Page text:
If you think of electrons as little particles that can be stacked up to form a higher voltage, and the conductor as a path they will take at the first opportunity when there is a positive charge at the other end, then you understand the first and most important basic operation of electronics. Remember that your source is called voltage, your electron movement is called current, and your path is called a conductor. The complete cycle of electrons is called a circuit, and it must have a source and a path. Our path offers some resistance to the passage of our little electrons, so it is called a "resistor." A resistor can be in the form of a planned resistance or can be the natural resistance of a conductor or any appliance we are operating. When electrons flow through a resistance, they generate heat. A good example is a light bulb. A light bulb has a filament inside that has considerable resistance. When the electrons pass through it, the heat causes it to become white hot. Air is removed from the bulb so that there is no oxygen to allow the filament to burn up, so it just gives off heat and light, and performs a useful task. Another example is the resistance coil of a toaster or an electric stove. In this case the resistance is high enough to prevent excessive current that would burn out the element.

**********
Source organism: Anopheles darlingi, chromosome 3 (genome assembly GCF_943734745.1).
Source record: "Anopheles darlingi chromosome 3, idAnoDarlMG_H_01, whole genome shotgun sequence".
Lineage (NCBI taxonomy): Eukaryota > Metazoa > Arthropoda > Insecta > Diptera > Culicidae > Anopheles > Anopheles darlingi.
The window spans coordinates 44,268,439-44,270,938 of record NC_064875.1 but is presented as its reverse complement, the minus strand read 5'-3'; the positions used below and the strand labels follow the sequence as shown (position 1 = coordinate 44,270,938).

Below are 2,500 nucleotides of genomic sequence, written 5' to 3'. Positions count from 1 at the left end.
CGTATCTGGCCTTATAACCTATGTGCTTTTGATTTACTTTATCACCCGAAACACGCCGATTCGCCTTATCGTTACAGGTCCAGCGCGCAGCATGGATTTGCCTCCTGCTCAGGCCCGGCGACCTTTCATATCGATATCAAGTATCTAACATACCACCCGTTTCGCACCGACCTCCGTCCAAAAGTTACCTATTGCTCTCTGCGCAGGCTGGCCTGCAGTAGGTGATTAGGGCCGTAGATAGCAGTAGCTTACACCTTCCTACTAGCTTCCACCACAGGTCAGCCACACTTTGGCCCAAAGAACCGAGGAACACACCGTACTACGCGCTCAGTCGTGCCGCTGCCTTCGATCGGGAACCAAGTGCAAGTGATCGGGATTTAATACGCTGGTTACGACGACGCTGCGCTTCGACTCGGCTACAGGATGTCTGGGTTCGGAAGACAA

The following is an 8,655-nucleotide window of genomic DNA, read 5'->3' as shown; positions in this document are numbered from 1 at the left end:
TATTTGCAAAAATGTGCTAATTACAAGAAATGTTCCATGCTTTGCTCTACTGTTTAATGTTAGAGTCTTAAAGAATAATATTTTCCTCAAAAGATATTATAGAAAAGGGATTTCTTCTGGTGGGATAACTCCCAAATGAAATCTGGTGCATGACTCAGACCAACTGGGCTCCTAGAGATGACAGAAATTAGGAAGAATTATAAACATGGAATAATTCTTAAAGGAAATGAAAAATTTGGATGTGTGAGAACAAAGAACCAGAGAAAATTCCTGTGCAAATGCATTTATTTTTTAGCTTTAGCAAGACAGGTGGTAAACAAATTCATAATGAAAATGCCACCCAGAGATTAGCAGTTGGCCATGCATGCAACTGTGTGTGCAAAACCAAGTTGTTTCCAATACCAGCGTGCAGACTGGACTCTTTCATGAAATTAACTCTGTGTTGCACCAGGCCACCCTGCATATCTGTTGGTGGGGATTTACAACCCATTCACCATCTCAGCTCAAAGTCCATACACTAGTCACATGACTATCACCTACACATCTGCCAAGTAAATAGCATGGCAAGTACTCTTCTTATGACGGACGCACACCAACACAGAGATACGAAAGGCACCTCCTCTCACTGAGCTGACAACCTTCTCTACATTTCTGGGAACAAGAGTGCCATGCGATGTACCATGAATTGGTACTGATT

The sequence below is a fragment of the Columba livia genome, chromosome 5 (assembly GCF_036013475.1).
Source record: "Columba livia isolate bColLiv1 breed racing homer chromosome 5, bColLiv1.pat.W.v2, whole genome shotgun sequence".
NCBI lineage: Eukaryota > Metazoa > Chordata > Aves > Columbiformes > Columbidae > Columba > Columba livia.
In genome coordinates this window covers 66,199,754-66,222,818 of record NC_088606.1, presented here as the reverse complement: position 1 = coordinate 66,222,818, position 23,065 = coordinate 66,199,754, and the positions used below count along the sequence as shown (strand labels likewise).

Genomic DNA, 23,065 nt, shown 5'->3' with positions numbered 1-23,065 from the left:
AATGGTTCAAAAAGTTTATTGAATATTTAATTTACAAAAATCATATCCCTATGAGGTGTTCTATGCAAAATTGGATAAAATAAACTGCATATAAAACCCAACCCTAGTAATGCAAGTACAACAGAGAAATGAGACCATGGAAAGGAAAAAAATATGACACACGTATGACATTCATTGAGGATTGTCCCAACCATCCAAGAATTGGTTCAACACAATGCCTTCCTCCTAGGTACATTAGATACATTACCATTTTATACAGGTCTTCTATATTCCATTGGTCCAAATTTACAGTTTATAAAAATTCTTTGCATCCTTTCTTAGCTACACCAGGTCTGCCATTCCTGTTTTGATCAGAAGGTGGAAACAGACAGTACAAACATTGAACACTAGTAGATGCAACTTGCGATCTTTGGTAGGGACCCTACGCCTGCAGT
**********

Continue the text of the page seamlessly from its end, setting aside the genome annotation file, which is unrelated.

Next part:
We won't get involved in mathematics now, but it is interesting to note that the amount of current in amperes multiplied by the voltage of the source is the amount of "watts" consumed. The measure of electrical power is called a "Watt." Also, the unit of measure for resistance to current flow is called an "ohm," pronounced to rhyme with "home." Another interesting fact is that the voltage divided by the current will give you the resistance of the circuit, and the voltage divided by the resistance will provide the amount of current. The resistance multiplied by the current will give you the applied voltage. Now you know the mathematics of simple electronics.

   There are many simple experiments that you can perform with very little equipment that will help impress on you the basics of electronics. A good understanding of the basics will enable you to tackle the more difficult, or advanced phases, and can eventually prepare you for a career or enable you to pass F.C.C. tests and become a commercial or ham radio operator.

  But more important - electronics can be fun. Get into it and have the time of your life!

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Lesson One

Lesson Two

Lesson Three

Lesson Four

Lesson Five